A Clockwork Orange by Anthony Burgess

In Burgess's infamous nightmare vision of youth culture in revolt, 15-year-old Alex, a charismatic, psychopathic delinquent whose pleasures are classical music (especially Beethoven), rape, and so-called 'ultra-violence', leads a small gang of thugs (Pete, Georgie, and Dim), whom he calls his droogs (from the Russian друг, "friend", "buddy") on a diabolical orgy of robbery, rape, torture and murder.

This is another cult classic, this one dating back to 1962, perhaps made most famous (?) by Stanley Kubricks film adaption from 1971. I've once attempted to watch the film and had to give up as it was just too damn bizarre.

The book is set in a near future English society that has a subculture of extreme youth violence, and tells the horrific crime spree of young Alex and his gang, Alex's jailing for his teenage delinquency, and attempted rehabilitation via a controversial psychological conditioning technique.

Alex features as the book's narrator and tells most of the tale in Nadsat, a fractured, contemporary adolescent slang comprising Slavic (especially Russian), English, and Cockney rhyming slang. - and let me just say, that sh*t is hard to read! I honestly only made it through this book because it was the readathon and I vowed to myself to just keep reading. The first few pages were complete gibberish, but slowly I started to grasp some meaning of the words and recognize what he meant. This paperback novel is thankfully only 149 pages long so you can, if determined, read it in just one sitting (and frankly, I think it's easier to read it in one go, while you can remember what all the outlandish words means).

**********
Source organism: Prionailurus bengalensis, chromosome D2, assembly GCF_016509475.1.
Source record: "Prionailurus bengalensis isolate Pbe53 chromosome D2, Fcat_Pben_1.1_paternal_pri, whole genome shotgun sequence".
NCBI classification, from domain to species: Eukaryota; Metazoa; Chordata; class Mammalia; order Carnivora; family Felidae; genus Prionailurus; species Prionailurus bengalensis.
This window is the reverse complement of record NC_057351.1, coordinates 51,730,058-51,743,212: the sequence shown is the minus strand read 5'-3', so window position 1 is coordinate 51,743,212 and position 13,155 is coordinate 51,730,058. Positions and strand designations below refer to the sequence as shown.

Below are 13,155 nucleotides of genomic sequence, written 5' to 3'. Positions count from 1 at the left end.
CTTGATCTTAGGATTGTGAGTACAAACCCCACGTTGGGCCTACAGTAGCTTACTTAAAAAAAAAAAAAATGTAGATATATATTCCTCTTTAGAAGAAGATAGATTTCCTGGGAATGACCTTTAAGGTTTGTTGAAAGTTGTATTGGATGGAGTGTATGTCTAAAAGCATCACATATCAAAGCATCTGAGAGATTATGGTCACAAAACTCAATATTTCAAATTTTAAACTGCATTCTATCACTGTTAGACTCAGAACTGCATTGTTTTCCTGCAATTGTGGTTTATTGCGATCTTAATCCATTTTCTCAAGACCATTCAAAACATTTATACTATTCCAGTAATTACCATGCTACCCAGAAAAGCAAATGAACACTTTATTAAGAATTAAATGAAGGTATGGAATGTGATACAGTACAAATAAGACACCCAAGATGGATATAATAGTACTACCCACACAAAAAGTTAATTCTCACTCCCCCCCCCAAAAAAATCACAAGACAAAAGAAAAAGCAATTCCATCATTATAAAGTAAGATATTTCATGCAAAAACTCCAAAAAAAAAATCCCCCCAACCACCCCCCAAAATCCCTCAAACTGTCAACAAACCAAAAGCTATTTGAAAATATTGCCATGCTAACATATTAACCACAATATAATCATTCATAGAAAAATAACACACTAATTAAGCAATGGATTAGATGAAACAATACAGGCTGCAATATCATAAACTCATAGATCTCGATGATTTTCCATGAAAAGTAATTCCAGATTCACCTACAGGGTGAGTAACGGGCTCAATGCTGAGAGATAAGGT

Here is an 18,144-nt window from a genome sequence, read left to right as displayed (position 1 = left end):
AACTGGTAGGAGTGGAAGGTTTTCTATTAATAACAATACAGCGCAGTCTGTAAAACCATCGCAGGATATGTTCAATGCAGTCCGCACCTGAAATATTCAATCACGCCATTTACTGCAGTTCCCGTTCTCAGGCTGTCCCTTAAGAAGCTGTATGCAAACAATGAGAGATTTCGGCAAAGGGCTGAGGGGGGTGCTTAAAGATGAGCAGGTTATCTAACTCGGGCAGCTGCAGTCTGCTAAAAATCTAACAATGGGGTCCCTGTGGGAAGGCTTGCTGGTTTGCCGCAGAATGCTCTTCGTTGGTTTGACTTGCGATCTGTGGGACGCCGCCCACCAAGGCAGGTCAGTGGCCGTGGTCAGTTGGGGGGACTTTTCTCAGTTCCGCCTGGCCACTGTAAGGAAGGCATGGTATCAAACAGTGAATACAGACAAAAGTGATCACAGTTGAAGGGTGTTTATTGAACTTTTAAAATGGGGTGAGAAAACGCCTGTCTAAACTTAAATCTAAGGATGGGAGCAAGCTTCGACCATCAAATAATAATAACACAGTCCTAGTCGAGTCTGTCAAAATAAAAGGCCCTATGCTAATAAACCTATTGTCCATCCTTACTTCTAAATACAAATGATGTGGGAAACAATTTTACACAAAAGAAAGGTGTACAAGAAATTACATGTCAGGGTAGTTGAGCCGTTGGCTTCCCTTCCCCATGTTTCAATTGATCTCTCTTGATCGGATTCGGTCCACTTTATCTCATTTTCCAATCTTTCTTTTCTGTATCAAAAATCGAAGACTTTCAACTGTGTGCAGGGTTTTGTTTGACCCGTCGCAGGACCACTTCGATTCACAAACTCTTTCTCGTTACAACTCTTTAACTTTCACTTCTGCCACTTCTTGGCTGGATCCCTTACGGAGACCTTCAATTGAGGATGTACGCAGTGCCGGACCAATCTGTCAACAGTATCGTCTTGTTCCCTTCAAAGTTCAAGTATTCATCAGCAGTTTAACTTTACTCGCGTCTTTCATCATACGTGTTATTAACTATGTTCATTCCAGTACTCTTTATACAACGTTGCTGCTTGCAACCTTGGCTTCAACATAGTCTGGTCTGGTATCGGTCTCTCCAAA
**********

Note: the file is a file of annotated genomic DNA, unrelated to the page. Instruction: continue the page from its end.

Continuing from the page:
I'll admit I had the wikipedia entry on hand as I read the book. It's split into 3 parts and I read those and the wikipedia entry simultaneously just to make sure I actually did understand what the book was saying. Sometimes it was mere lucky guesswork.

[also I strongly encourage people to read this in English as I refuse to believe any translator can possibly translate this book and keep the spirit of it in tact.]

While the book is in part complete and utter madness there's also something strangely fascinating and satisfying about it. Alex tells his story in a first person singular perspective. He never apologizes or justifies his actions, he stands by who he is and feels sorry for himself when he feels wronged - and you sort of end up feeling sorry for him as well, even though he's a total psycho-/sociopath. It is, of sorts, a coming of age story, but it's also a look into a twisted dark mind and whether fighting fire with fire is an acceptable solution.

I'm not sure if I'd say this book is good or bad, but I think it's worth reading, once you're ready. There's quite a lot of food for thought.

by Anthony Burgess
ISBN13: 9780140274097
149 pages / Published in 1962

Review by Iben Jakobsen, BoB, 2015


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